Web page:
Now is a good time to take a fresh look at staffing needs, as well. Reexamine any increases in staffing that were sought or approved in the last year and subject these needs to a higher level of scrutiny. Take a hard look at contractor and consultant usage across your department or the entire organization and challenge it where sensible. Ensure that where efficiency projects have been completed, any associated staffing reductions have been implemented.

Think carefully about your communication strategy with your staff and throughout the company. If you are too early in your communications to your organization, your staff may be confused by the apparent disconnect between your message and that of higher leadership. Discuss with your own leader what they are hearing from higher levels and whether there is any plan for an organization-wide communication of some type. If so, plan a staff meeting shortly thereafter to discuss the implications for your department.

Watch for significant disconnects between the message and the actions that take place in the organization. Once people are aware of any message about a business slowdown, they are especially sensitive to such disconnects, such as fancy venues for meetings, seemingly unfair budget decisions, disparate hiring practices between departments or ill-timed policy changes such as those regarding travel or bonuses. Be prepared to discuss such apparent (or real) disconnects with your staff and address the rationale behind them to the extent possible. Elevate any valid concerns to your leadership.

As we begin a new year, it is timely to assess whether your 2019 financial plan, perhaps assembled in a more optimistic environment, is already looking difficult to achieve. Consider what levers you have to pull that will allow you to achieve the plan, albeit in a different way than was anticipated. For example, if volumes are projected to be a bit lower than expected, perhaps you have levers to pull that will improve margins, especially given the recent sharp drop in crude oil prices.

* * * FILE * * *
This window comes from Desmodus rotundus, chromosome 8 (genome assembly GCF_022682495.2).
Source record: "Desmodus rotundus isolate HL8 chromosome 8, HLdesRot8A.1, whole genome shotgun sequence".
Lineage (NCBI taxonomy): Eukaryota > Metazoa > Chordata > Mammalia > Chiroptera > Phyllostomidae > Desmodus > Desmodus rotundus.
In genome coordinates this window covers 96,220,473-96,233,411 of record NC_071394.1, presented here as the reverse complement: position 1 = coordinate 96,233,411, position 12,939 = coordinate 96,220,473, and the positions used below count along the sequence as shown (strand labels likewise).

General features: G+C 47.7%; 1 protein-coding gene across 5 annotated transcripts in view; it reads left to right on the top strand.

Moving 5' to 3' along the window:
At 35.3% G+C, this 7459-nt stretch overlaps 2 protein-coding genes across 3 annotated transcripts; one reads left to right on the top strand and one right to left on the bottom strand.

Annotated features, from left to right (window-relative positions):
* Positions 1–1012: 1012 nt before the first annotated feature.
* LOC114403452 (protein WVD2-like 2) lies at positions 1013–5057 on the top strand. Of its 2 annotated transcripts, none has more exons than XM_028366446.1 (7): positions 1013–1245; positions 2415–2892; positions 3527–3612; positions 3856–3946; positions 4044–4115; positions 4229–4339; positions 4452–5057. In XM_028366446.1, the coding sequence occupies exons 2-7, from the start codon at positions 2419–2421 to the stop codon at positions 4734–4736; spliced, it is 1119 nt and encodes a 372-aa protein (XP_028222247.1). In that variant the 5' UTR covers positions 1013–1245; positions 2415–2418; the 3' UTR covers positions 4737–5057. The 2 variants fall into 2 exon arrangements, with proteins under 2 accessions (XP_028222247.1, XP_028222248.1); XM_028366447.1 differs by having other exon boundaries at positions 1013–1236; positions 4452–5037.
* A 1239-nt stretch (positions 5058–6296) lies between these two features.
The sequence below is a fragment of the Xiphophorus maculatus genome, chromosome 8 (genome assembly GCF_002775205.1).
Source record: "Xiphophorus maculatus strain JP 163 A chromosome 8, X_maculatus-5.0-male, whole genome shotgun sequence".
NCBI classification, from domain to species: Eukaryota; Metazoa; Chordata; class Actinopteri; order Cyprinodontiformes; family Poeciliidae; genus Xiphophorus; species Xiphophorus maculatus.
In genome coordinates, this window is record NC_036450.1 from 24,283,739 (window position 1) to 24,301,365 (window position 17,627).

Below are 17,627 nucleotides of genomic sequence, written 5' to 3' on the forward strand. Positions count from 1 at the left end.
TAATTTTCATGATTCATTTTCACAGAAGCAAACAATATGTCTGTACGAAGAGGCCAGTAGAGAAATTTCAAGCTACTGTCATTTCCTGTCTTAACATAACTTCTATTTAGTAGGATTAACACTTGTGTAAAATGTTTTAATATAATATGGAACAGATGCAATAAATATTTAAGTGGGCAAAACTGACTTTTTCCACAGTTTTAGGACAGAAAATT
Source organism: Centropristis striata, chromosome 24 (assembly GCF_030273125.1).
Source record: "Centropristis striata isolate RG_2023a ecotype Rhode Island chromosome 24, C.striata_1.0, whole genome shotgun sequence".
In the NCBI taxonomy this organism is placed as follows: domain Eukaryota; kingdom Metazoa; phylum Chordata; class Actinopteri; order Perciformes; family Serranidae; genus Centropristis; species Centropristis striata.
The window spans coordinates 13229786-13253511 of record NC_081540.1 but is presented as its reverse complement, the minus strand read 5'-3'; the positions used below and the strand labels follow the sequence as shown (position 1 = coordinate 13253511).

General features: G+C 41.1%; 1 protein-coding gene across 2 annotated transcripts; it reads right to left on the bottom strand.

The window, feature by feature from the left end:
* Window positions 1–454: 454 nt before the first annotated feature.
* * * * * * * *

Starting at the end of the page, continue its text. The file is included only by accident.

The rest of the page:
Take a look at your product mix and ascertain if there are opportunities to shift to higher-margin products. Consider whether there are any opportunities to turn services you provide into a new profit center or even into a subscription model. Be cognizant, though, of the fact that any margin improvement actions you take must be prompt, as delays in implementation will make the plan that much harder to achieve.

I hope these strategies for a possible downturn are useful, and I wish everyone a successful 2019!

Sara Lefcourt of Lefcourt Consulting LLC specializes in helping companies to improve profits, reduce risk and step up their operations. Her experience includes many years in marketing, sales and procurement, first for Exxon and then at Infineum, where she was vice president, supply. Email her at or phone (908) 400-5210.